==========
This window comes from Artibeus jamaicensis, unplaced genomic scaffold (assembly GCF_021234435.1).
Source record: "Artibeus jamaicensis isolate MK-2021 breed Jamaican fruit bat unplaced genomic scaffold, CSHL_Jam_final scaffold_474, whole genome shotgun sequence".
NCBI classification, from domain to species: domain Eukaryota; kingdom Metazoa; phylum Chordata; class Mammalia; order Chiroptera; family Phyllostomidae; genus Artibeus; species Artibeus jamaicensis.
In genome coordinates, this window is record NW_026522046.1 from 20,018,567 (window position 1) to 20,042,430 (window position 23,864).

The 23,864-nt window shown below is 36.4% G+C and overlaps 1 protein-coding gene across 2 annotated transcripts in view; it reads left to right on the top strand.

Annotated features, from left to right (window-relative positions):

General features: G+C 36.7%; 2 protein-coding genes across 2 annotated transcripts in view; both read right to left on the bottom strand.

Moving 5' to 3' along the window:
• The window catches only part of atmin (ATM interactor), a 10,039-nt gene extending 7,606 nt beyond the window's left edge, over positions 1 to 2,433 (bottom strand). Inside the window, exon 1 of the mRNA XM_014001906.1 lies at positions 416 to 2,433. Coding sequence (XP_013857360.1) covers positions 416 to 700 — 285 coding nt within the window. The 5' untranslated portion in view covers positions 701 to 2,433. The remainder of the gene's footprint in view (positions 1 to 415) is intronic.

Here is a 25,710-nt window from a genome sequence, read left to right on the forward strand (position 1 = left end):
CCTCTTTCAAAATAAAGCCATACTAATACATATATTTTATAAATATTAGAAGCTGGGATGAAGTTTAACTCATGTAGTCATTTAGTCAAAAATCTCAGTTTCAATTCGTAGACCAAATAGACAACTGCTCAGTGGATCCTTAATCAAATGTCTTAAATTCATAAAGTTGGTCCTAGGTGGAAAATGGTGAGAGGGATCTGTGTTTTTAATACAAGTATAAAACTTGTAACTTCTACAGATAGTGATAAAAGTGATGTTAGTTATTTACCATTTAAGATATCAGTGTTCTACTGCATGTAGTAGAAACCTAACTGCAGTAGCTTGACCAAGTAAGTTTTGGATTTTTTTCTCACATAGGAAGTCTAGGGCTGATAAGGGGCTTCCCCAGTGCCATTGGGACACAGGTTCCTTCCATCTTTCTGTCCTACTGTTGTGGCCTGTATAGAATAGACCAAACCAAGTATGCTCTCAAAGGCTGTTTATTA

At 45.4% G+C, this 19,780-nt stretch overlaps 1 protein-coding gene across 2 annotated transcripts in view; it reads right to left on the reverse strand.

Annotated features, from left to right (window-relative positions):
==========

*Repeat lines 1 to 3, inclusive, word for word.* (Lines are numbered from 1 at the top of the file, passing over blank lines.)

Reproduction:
This window comes from Artibeus jamaicensis, unplaced genomic scaffold (assembly GCF_021234435.1).
Source record: "Artibeus jamaicensis isolate MK-2021 breed Jamaican fruit bat unplaced genomic scaffold, CSHL_Jam_final scaffold_474, whole genome shotgun sequence".
NCBI classification, from domain to species: domain Eukaryota; kingdom Metazoa; phylum Chordata; class Mammalia; order Chiroptera; family Phyllostomidae; genus Artibeus; species Artibeus jamaicensis.